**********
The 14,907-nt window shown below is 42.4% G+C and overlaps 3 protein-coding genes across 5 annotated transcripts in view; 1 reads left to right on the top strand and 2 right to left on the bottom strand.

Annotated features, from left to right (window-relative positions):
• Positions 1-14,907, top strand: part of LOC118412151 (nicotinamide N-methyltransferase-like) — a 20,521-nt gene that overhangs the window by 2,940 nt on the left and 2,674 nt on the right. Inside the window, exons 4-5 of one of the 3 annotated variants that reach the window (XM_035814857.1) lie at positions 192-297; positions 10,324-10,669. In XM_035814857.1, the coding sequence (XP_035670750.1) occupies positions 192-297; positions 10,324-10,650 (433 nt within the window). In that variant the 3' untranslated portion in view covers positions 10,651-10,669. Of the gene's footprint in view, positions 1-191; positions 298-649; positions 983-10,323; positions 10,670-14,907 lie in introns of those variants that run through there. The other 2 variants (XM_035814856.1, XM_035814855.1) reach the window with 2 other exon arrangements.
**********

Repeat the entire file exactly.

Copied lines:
The 14,907-nt window shown below is 42.4% G+C and overlaps 3 protein-coding genes across 5 annotated transcripts in view; 1 reads left to right on the top strand and 2 right to left on the bottom strand.

Annotated features, from left to right (window-relative positions):
• Positions 1-14,907, top strand: part of LOC118412151 (nicotinamide N-methyltransferase-like) — a 20,521-nt gene that overhangs the window by 2,940 nt on the left and 2,674 nt on the right. Inside the window, exons 4-5 of one of the 3 annotated variants that reach the window (XM_035814857.1) lie at positions 192-297; positions 10,324-10,669. In XM_035814857.1, the coding sequence (XP_035670750.1) occupies positions 192-297; positions 10,324-10,650 (433 nt within the window). In that variant the 3' untranslated portion in view covers positions 10,651-10,669. Of the gene's footprint in view, positions 1-191; positions 298-649; positions 983-10,323; positions 10,670-14,907 lie in introns of those variants that run through there. The other 2 variants (XM_035814856.1, XM_035814855.1) reach the window with 2 other exon arrangements.